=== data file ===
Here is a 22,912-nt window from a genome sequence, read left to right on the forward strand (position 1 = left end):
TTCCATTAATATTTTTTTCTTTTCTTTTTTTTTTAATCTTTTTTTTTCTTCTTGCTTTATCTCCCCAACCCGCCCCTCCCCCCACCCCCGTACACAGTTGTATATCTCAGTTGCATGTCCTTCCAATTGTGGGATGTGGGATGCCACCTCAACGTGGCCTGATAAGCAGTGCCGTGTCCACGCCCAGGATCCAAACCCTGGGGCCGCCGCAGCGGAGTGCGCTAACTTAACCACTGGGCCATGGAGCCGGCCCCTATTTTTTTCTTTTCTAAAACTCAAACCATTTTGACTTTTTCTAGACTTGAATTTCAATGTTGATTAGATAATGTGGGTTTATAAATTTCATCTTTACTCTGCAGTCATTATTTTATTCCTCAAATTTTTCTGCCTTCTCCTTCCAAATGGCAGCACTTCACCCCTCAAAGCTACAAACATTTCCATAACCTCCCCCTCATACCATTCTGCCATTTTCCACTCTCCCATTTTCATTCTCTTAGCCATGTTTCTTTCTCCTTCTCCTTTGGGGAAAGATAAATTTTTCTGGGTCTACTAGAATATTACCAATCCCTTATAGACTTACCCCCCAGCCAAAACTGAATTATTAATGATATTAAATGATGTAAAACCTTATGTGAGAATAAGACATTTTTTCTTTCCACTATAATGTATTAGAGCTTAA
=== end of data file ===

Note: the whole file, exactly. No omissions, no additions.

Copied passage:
Here is a 22,912-nt window from a genome sequence, read left to right on the forward strand (position 1 = left end):
TTCCATTAATATTTTTTTCTTTTCTTTTTTTTTTAATCTTTTTTTTTCTTCTTGCTTTATCTCCCCAACCCGCCCCTCCCCCCACCCCCGTACACAGTTGTATATCTCAGTTGCATGTCCTTCCAATTGTGGGATGTGGGATGCCACCTCAACGTGGCCTGATAAGCAGTGCCGTGTCCACGCCCAGGATCCAAACCCTGGGGCCGCCGCAGCGGAGTGCGCTAACTTAACCACTGGGCCATGGAGCCGGCCCCTATTTTTTTCTTTTCTAAAACTCAAACCATTTTGACTTTTTCTAGACTTGAATTTCAATGTTGATTAGATAATGTGGGTTTATAAATTTCATCTTTACTCTGCAGTCATTATTTTATTCCTCAAATTTTTCTGCCTTCTCCTTCCAAATGGCAGCACTTCACCCCTCAAAGCTACAAACATTTCCATAACCTCCCCCTCATACCATTCTGCCATTTTCCACTCTCCCATTTTCATTCTCTTAGCCATGTTTCTTTCTCCTTCTCCTTTGGGGAAAGATAAATTTTTCTGGGTCTACTAGAATATTACCAATCCCTTATAGACTTACCCCCCAGCCAAAACTGAATTATTAATGATATTAAATGATGTAAAACCTTATGTGAGAATAAGACATTTTTTCTTTCCACTATAATGTATTAGAGCTTAA